Presentation on theme: "Strengthening Parent-Teen Relationships in a Challenging World."— Presentation transcript:
Strengthening Parent-Teen Relationships in a Challenging World
“Teenagers in the 21 st Century” The 21 st century represents new opportunities and challenges for family life and parenting. Teenagers can communicate with a parent by cell phone wherever they go. Parents wonder if their children will be able to learn new job skills for a new century. What does the future bring and how is it different from the past?
Teenagers in the 21 st Century Raised with “mouse in hand” Nine out of 10 kids under age 12 have friends of a different race Four out of 10 expect they will marry someone of a different race (color-blind generation) Earlier maturation both physically and culturally Parents expect children to begin learning earlier Parents encourage kids to act like adults, more open to discuss issues with kids Big shoppers – kids under age 12 spend $35 billion
What are unhealthy influences of concern to parents of teens today? Example – Drug use, particularly the availability of methamphetamine Cell phones Computers Social networking Gangs Disposable income
Types of Parental Concerns for Teenage Children Delinquent behavior – damaging property, crime Youth conflict and aggression – fighting, suicide, emotional anger Sexual involvement – pregnancy, STDs Substance abuse – alcohol, tobacco, drugs Depression and isolation Achievement in school Money management, career preparation
Four Keys to Strengthening Parent-Teen Relationships Connectedness Regulation and monitoring Healthy decision making and autonomy Positive peer group relationships
“Connectedness to Parents and Family = Healthy Teens” Adolescents who express a sense of connectedness to parents and family are at reduced risk for unhealthy behavior What does “connectedness” mean? Key components are feeling close to parents/family; feeling cared for by family; feeling satisfied with family relationships
What do you do to develop connectedness to your kids?
Parental Influence – The Role of Connection Connection = A positive, warm, stable emotional bond between parent and child Connection develops trust – youth understand expectations, “What would Mom say?” Connection develops self-worth – youth who feel this value themselves, it lessens their need for seeking attention or approval in risky behaviors Connection develops social confidence – teens are more able to engage in positive social interaction
Developing Connection Express affection frequently and openly to children – hugs, approval, etc. Express encouragement and interest – talk to children, support activities Spend time in shared activities, including recreation, work, etc. strengthens relationships requires intellectual and creative effort promotes moral behavior
Connectedness to Other Adults and School = Healthy Teens Connectedness to other adults – the child feels noticed and cared about Other adults often are the parent of a best friend, and can include a teacher, coach, minister, neighbor or other adult with a meaningful role in the youth’s life Connectedness to school – feel they belong at school, feel cared about and noticed
Parental Influence – The Role of Regulation Regulation = Placement of structure around a child’s behavior through rules, monitoring, etc. Regulation helps teens learn what behaviors are acceptable vs. not acceptable Parental regulation assists personal regulation – youth learn to regulate their own emotions and behavior Regulation communicates concern Regulation protects from negative outside influences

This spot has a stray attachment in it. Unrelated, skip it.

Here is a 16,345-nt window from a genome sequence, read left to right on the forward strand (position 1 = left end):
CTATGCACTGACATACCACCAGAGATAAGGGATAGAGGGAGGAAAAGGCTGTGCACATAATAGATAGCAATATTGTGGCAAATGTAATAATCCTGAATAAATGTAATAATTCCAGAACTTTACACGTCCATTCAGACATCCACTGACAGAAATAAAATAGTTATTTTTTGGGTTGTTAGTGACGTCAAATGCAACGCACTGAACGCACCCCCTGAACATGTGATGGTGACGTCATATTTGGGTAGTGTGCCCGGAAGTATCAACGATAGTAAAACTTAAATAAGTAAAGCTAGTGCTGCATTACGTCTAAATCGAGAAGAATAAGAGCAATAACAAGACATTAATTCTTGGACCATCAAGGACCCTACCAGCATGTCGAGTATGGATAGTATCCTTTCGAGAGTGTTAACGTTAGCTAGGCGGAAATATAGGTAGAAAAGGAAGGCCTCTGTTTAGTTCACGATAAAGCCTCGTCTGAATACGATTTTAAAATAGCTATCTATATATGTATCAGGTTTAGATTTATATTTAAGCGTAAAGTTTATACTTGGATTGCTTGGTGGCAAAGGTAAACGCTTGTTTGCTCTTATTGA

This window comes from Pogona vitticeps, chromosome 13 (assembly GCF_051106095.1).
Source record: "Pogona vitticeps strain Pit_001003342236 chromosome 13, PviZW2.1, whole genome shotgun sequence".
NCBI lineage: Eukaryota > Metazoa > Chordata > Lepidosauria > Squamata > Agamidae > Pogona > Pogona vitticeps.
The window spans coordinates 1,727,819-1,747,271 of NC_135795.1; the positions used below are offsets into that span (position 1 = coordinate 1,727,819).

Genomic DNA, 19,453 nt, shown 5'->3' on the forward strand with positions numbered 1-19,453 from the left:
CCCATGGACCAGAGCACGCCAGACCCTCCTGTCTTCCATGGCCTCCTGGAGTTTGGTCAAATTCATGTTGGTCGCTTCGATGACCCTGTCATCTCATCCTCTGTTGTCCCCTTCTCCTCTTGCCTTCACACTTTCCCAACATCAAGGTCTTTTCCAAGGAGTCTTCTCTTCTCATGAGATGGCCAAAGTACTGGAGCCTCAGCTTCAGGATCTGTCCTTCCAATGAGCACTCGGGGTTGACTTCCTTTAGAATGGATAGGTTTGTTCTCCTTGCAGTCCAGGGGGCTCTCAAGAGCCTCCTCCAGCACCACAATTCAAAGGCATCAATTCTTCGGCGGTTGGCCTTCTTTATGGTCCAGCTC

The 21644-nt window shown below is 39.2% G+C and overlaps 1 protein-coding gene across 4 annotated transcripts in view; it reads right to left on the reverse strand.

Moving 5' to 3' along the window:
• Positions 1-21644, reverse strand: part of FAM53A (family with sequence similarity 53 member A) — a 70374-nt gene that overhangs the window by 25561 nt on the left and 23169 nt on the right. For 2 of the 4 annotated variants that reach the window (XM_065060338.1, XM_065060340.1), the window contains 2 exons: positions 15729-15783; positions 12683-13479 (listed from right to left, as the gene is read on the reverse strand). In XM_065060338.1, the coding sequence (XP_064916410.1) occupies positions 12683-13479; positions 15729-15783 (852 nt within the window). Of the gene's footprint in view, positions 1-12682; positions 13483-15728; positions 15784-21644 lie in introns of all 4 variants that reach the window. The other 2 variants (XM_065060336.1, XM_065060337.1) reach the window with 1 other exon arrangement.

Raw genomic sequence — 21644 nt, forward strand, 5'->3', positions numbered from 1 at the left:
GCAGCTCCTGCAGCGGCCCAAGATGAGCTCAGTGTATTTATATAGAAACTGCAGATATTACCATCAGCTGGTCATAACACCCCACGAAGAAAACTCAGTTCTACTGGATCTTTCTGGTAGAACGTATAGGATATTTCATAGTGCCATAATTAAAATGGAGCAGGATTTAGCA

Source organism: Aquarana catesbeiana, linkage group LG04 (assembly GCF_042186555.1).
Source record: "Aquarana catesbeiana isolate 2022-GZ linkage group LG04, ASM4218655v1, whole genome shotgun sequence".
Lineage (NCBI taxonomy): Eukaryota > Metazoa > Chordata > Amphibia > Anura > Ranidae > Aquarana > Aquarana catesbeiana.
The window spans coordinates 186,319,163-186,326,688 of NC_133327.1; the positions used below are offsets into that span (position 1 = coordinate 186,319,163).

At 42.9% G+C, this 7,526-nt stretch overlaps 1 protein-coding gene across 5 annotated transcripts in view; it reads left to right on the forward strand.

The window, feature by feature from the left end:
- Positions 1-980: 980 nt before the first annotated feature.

What do you do to establish rules and expectations for children?
Developing Regulation Engage youth in establishing family rules and arranging consequences – family meetings, etc. Enforce consequences when rules are broken – abide by clear standards Spend time with and talk to youth Who will you be with? What will you be doing? Where will you be? When?
What do you do to help your children learn to make good decisions?
Developing Healthy Decision Making and Autonomy Encourage independent thinking and respect child’s ideas Validate feelings of the child Express unconditional love Avoid withdrawing love from youth to coerce behavior Avoid guiltmaking to control behavior Avoid invalidating feelings of child
“Positive Peer Relationships = Healthy Teens” Youth fit into a “friendship framework” – (1) best friends, (2) close friends, (3) clique, (4) leading crowd, (5) the school Best friends are much less influential than the network of close friends = peer “culture” – what is the group that your child hangs out with involved in doing? The relationship of your teenager’s friends with you, as parents, also is important. Do they know and trust you?
What do you do to help your children develop positive peer relationships?
Developing Positive Peer Relationships Provide a positive, friendly atmosphere for peers of your children as they come to your home Get to know the parents of your teenager’s friends and communicate with them about expectations Help teenagers find a supportive peer network to reinforce good behavior
Summary on Parent-Teen Relationships “Relax! The horror stories you have heard about adolescence are false. … Like it or not, your child is trying to grow up. The adolescent doesn’t want you to solve every problem anymore. … When parents welcome signs that their child is growing up and expect the best from their child, they often find adolescence the most rewarding time in their parental career.” – Laurence Steinberg